def circuit(params, wires):
    qml.templates.AllSinglesDoubles(params, wires, np.flip(hf), singles, doubles)

This allows us to prepare trial states of the form

\[\vert \Psi(\theta) \rangle = c_{03}(\theta) \vert 0101 \rangle + c_{0123}(\theta) \vert 0011 \rangle,\]

where the first term \(\vert 0101 \rangle\) encodes a spin-flip excitation with \(S_z=-1\) and the second term is a double excitation with \(S_z=0\). Since an eigenstate of the electronic Hamiltonian cannot contain a superposition of states with different total-spin projections, the double excitation coefficient should vanish as the VQE algorithm minimizes the cost function. The optimized state will correspond to the lowest-energy state with spin quantum numbers \(S=1, S_z=-1\).

Now, we define the new functions to compute the expectation values of the Hamiltonian and the total spin operator for the new circuit.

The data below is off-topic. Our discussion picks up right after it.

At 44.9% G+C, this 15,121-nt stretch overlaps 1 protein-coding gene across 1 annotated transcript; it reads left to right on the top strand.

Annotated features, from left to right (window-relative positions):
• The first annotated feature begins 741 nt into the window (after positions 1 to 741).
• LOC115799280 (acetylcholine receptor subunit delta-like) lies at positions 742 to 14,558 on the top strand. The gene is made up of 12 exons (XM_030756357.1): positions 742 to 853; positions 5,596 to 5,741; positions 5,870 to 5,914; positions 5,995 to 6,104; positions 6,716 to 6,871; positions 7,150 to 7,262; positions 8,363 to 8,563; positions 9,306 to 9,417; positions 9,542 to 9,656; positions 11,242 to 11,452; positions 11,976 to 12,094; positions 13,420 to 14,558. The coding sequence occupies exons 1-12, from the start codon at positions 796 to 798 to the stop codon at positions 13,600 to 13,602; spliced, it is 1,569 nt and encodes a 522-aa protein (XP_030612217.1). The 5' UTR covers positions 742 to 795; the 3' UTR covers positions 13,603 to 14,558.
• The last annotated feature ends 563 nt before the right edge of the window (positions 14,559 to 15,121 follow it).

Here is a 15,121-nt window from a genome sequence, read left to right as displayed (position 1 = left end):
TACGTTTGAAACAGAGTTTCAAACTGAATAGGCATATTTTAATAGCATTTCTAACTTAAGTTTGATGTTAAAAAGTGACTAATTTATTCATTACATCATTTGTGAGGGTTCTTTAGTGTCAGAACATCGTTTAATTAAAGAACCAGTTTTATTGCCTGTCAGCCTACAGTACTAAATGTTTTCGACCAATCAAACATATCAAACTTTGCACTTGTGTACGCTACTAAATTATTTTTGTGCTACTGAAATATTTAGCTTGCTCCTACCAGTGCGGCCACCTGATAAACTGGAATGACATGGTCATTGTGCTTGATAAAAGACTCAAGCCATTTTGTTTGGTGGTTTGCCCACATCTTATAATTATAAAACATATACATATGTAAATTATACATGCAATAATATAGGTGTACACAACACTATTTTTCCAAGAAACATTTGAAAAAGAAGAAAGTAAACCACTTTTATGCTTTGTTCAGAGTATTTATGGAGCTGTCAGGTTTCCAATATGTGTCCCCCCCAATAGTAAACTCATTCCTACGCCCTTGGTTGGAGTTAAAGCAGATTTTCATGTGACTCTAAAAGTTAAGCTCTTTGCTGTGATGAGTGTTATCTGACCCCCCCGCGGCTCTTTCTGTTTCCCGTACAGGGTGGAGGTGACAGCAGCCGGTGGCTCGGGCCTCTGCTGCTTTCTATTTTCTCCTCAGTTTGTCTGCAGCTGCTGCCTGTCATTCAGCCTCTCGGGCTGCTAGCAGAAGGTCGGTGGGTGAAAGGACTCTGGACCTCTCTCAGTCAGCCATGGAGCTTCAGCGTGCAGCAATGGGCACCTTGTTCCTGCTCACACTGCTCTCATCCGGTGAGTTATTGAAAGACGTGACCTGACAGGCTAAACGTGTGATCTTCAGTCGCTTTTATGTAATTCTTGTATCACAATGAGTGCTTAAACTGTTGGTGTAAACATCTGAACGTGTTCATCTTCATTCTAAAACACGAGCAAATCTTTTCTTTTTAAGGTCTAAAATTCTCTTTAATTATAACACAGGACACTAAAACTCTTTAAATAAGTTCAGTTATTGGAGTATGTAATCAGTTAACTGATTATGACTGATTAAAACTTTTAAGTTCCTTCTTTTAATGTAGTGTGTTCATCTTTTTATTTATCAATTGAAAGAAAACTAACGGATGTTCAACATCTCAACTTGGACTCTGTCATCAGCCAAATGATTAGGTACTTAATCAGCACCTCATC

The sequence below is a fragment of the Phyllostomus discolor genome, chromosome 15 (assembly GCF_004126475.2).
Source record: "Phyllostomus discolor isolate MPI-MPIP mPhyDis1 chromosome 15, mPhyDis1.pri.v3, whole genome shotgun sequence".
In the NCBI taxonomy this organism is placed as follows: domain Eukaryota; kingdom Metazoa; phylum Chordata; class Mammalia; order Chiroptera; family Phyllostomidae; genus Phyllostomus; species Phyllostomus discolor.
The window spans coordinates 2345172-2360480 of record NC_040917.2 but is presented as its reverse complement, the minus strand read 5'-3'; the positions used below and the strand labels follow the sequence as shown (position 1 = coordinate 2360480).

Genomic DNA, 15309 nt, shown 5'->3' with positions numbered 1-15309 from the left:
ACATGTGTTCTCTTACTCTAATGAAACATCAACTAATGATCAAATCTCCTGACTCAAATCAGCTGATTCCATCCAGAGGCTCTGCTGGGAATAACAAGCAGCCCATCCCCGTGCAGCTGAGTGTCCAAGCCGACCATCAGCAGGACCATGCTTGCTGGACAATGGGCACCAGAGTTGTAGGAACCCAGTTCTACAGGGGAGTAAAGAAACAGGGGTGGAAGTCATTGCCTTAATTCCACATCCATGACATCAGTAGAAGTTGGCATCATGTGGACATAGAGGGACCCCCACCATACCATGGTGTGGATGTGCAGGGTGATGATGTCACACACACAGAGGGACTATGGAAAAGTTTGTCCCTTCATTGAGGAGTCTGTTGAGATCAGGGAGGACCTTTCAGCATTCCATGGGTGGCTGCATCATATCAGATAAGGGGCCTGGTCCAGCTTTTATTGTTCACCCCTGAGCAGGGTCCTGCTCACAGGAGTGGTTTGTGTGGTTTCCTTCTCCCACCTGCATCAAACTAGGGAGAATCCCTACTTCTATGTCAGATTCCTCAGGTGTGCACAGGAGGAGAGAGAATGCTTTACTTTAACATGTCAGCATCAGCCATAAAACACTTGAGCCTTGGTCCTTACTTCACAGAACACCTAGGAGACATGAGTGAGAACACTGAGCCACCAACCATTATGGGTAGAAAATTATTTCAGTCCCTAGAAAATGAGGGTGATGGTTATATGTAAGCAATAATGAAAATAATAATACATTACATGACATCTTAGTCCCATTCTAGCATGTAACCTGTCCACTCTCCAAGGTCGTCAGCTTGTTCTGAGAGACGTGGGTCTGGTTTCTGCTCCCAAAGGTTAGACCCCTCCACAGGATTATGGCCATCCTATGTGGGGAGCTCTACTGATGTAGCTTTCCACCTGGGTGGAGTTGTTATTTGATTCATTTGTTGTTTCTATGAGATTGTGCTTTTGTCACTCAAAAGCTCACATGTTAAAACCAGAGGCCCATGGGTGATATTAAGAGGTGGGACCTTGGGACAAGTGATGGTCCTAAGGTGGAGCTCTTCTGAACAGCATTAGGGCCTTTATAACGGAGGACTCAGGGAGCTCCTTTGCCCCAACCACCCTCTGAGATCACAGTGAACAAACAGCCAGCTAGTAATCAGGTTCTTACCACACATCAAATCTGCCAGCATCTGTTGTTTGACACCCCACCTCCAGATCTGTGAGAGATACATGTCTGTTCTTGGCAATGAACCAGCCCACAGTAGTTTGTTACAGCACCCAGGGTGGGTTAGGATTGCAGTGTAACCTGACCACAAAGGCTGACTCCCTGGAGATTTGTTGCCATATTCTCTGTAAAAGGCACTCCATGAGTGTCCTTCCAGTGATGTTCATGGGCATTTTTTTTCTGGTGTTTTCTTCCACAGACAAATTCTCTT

cost_fn = qml.ExpvalCost(circuit, H, dev)
S2_exp_value = qml.ExpvalCost(circuit, S2, dev)

Finally, we generate the new set of initial parameters, and proceed with the VQE algorithm to optimize the variational circuit.

np.random.seed(0)
theta = np.random.normal(0, np.pi, len(singles) + len(doubles))

max_iterations = 100
conv_tol = 1e-06

for n in range(max_iterations):

    theta, prev_energy = opt.step_and_cost(cost_fn, theta)

    energy = cost_fn(theta)
    spin = total_spin(theta)

    conv = np.abs(energy - prev_energy)

    if n % 4 == 0:
        print(f"Step = {n}, Energy = {energy:.8f} Ha, S = {spin:.4f}")

    if conv <= conv_tol: